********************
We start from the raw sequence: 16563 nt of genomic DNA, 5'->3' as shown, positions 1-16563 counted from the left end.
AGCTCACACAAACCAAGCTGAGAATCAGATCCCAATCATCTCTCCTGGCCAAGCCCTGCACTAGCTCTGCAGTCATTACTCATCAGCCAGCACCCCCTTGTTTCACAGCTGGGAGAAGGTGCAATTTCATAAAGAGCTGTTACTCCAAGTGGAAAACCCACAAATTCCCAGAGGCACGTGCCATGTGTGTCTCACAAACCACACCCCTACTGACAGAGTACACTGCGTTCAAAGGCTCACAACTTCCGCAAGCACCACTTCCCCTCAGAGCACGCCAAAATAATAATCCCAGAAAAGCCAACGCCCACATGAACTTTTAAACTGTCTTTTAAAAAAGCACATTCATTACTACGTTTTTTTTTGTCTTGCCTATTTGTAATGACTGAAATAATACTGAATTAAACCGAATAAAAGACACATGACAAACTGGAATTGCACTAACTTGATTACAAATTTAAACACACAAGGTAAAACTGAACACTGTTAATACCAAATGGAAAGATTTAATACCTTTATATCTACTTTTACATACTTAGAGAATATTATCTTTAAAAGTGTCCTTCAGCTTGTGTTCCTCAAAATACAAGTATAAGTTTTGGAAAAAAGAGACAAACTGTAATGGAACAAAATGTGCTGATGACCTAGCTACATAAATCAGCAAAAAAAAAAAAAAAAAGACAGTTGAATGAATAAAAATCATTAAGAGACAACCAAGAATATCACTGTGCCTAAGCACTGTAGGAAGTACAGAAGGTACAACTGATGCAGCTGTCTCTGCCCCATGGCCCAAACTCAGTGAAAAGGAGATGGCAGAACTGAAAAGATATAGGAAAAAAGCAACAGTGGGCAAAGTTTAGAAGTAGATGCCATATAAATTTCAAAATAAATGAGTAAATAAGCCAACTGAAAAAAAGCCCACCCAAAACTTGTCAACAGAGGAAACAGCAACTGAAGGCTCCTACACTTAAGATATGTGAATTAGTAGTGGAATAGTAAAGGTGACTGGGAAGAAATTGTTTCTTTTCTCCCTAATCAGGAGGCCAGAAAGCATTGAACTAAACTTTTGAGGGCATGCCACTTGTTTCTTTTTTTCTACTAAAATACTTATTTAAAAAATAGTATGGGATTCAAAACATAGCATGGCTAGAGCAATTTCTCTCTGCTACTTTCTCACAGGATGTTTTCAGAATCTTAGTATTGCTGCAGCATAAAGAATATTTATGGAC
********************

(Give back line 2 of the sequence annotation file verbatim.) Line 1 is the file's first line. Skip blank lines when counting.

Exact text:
AGCTCACACAAACCAAGCTGAGAATCAGATCCCAATCATCTCTCCTGGCCAAGCCCTGCACTAGCTCTGCAGTCATTACTCATCAGCCAGCACCCCCTTGTTTCACAGCTGGGAGAAGGTGCAATTTCATAAAGAGCTGTTACTCCAAGTGGAAAACCCACAAATTCCCAGAGGCACGTGCCATGTGTGTCTCACAAACCACACCCCTACTGACAGAGTACACTGCGTTCAAAGGCTCACAACTTCCGCAAGCACCACTTCCCCTCAGAGCACGCCAAAATAATAATCCCAGAAAAGCCAACGCCCACATGAACTTTTAAACTGTCTTTTAAAAAAGCACATTCATTACTACGTTTTTTTTTGTCTTGCCTATTTGTAATGACTGAAATAATACTGAATTAAACCGAATAAAAGACACATGACAAACTGGAATTGCACTAACTTGATTACAAATTTAAACACACAAGGTAAAACTGAACACTGTTAATACCAAATGGAAAGATTTAATACCTTTATATCTACTTTTACATACTTAGAGAATATTATCTTTAAAAGTGTCCTTCAGCTTGTGTTCCTCAAAATACAAGTATAAGTTTTGGAAAAAAGAGACAAACTGTAATGGAACAAAATGTGCTGATGACCTAGCTACATAAATCAGCAAAAAAAAAAAAAAAAAGACAGTTGAATGAATAAAAATCATTAAGAGACAACCAAGAATATCACTGTGCCTAAGCACTGTAGGAAGTACAGAAGGTACAACTGATGCAGCTGTCTCTGCCCCATGGCCCAAACTCAGTGAAAAGGAGATGGCAGAACTGAAAAGATATAGGAAAAAAGCAACAGTGGGCAAAGTTTAGAAGTAGATGCCATATAAATTTCAAAATAAATGAGTAAATAAGCCAACTGAAAAAAAGCCCACCCAAAACTTGTCAACAGAGGAAACAGCAACTGAAGGCTCCTACACTTAAGATATGTGAATTAGTAGTGGAATAGTAAAGGTGACTGGGAAGAAATTGTTTCTTTTCTCCCTAATCAGGAGGCCAGAAAGCATTGAACTAAACTTTTGAGGGCATGCCACTTGTTTCTTTTTTTCTACTAAAATACTTATTTAAAAAATAGTATGGGATTCAAAACATAGCATGGCTAGAGCAATTTCTCTCTGCTACTTTCTCACAGGATGTTTTCAGAATCTTAGTATTGCTGCAGCATAAAGAATATTTATGGAC